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The Stem Cell Dilemma

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The Stem Cell Dilemma

Every day, nearly 3,000 people die while waiting for an organ transplant (D'Agnese). Moreover, 66,000 people are still on an organ donor list in the United States, few of which will ever see their name come up on that list ("Improving"). Many people believe nothing can be done about this sad fact. However, this is not the case. Studies on stem-cell research point toward a solution to this deadly problem. With efficient use of stem cells, many diseases and medical problems could be solved.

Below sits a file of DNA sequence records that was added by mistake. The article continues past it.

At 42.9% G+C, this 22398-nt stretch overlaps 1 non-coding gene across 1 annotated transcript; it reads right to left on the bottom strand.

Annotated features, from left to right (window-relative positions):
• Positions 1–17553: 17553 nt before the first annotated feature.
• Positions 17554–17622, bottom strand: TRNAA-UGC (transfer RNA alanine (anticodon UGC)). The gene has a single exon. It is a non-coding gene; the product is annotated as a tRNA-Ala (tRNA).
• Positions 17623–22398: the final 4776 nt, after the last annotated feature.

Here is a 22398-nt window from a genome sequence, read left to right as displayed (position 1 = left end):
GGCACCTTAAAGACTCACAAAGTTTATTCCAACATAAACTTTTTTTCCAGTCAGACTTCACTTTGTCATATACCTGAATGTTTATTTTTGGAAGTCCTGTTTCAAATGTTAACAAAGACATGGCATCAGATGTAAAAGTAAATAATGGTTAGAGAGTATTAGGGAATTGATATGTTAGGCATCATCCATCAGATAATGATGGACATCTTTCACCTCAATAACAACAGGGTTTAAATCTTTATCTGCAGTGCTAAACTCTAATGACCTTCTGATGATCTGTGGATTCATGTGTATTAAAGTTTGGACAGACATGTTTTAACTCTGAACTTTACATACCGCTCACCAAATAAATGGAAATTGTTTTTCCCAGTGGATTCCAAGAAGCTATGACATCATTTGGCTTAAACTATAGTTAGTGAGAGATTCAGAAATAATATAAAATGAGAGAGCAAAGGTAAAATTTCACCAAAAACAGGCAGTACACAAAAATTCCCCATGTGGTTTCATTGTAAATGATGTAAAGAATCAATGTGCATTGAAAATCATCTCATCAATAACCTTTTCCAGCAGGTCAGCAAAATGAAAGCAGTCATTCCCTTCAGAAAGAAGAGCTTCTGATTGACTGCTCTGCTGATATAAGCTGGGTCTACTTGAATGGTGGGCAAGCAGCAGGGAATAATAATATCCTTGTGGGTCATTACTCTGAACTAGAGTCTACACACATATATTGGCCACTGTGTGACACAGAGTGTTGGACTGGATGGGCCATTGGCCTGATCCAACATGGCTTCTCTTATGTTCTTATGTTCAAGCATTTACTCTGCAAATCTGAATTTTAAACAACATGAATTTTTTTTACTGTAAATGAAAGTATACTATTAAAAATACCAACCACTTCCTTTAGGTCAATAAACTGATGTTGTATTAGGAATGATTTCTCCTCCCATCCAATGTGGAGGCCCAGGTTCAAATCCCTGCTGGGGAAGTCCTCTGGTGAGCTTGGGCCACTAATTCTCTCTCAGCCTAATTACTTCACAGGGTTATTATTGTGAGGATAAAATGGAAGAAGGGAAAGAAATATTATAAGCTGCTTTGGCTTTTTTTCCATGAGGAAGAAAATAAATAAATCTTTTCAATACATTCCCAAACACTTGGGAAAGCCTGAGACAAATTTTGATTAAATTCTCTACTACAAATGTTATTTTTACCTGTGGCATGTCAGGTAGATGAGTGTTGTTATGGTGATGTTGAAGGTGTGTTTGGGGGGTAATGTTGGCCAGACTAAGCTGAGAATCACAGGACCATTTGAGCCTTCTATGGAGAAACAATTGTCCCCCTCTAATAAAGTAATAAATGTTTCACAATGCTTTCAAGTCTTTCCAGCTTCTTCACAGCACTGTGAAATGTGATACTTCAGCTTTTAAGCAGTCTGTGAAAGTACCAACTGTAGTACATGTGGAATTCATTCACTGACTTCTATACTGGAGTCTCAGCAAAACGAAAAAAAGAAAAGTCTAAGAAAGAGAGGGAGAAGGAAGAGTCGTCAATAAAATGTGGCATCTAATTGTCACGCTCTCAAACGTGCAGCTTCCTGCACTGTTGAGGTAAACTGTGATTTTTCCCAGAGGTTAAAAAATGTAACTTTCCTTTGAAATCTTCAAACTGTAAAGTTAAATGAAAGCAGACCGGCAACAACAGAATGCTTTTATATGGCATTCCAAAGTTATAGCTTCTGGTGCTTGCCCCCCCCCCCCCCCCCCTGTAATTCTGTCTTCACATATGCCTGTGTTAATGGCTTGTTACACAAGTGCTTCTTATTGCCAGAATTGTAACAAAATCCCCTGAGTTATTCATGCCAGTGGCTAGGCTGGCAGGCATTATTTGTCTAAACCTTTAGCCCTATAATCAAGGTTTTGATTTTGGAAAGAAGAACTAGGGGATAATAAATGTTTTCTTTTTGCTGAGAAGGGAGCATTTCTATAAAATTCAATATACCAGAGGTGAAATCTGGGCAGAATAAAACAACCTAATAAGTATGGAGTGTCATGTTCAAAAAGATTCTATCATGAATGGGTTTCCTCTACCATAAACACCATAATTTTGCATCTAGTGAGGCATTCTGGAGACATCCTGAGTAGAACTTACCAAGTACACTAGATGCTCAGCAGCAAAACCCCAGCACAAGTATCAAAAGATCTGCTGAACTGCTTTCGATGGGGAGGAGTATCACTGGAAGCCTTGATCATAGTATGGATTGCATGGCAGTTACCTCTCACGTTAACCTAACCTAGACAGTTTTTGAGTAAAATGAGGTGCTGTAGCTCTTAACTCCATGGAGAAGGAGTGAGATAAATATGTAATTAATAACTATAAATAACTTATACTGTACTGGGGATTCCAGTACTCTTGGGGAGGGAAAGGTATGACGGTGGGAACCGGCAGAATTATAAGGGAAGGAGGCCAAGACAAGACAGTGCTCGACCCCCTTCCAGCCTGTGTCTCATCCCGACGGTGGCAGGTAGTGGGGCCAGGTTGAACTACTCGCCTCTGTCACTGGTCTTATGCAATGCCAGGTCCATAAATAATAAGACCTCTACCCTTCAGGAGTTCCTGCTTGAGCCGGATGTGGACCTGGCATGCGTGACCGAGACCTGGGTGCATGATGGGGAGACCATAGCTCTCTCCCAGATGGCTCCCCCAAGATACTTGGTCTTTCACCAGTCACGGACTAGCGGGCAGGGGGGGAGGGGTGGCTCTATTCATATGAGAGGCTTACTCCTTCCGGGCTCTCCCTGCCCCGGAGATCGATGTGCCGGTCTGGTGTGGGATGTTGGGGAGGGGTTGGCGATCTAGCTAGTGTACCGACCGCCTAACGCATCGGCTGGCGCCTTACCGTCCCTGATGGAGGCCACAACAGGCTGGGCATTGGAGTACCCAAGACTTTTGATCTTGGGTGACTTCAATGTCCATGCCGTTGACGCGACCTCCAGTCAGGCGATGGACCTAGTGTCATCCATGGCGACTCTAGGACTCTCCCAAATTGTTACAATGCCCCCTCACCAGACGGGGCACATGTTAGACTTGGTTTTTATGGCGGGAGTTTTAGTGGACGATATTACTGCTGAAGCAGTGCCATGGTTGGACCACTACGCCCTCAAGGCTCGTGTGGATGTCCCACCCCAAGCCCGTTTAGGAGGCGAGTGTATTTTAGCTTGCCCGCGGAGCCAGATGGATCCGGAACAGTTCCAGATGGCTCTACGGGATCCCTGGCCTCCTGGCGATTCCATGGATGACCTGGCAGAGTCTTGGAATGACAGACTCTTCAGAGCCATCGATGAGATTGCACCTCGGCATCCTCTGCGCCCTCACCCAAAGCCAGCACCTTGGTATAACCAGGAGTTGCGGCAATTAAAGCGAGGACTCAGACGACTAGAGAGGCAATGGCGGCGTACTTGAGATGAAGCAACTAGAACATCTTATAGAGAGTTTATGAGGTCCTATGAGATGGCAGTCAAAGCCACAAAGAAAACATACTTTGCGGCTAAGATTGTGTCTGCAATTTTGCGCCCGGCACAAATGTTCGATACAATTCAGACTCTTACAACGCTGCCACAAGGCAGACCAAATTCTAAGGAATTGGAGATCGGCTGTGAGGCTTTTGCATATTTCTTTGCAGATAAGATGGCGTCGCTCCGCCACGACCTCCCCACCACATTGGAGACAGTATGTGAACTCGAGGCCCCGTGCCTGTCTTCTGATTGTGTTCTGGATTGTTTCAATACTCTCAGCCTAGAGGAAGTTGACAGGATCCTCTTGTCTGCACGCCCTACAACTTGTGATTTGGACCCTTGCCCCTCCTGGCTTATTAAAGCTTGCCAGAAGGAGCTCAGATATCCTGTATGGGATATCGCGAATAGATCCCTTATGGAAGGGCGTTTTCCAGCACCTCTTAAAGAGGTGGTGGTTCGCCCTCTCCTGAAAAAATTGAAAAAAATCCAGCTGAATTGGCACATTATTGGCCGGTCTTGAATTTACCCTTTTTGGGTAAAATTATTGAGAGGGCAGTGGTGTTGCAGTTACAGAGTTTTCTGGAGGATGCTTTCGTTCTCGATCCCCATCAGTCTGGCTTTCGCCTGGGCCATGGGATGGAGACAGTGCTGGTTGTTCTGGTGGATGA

Stem-cells are very young, specialized cells. Usually coming from a human embryo, they have the ability to develop into more specialized groups of cells or tissues ("Stem Cells: A Primer"). As of 2001, scientists could develop stem-cells into more than 110 different types of tissues, such as blood, brain or heart tissue (Robinson). If these cells could be so useful in the medical field, why are they not being used now? First of all, the research on stem-cells is still ongoing, though if given funding this research may have already been accomplished. According to Gary Stix, a writer for Scientific American, on November 5th, 2001, a company called Advanced Cell Technology (ACT) was the first to actually clone embryonic cells. This is not cloning in the most common sense, though. Stem-cells have previously been obtained from tissues of early stage embryos. With this experiment, scientists tried to use a new technique in making stem-cells so that real embryos need not be used. The scientists injected cells into eggs which had their nuclei removed, rather than making an actual copy of the cell. These cells developed, though the furthest development was from the one cell to eight cells, which is not enough to provide stem-cells (Lauritzen). This may not seem like much, but it is seen as a small step on the path to greater and more efficient use of these cells. So, one factor in the question of why do we not use stem-cells is that certain people do not approve of the use of embryonic tissue in research. There are many reasons, however, in which it could be seen as feasible to use embryonic stem-cells in the sake of medicine. For example people with heart disease or kidney failure could be cured with a relatively cheap operation. Today organ transplants are quite expensive and sometimes a matching donor can not even be found if a patient had the money to pay for it. However if stem-cells could be used, organs would be easily accessible, and many of those who would not have been able to get a transplant would have new hope. Not only would stem-cells help with organ transplants, but they have also been shown to treat other diseases such as multiple sclerosis (Lee). Despite these facts, some may still think it is morally wrong to use stem-cells.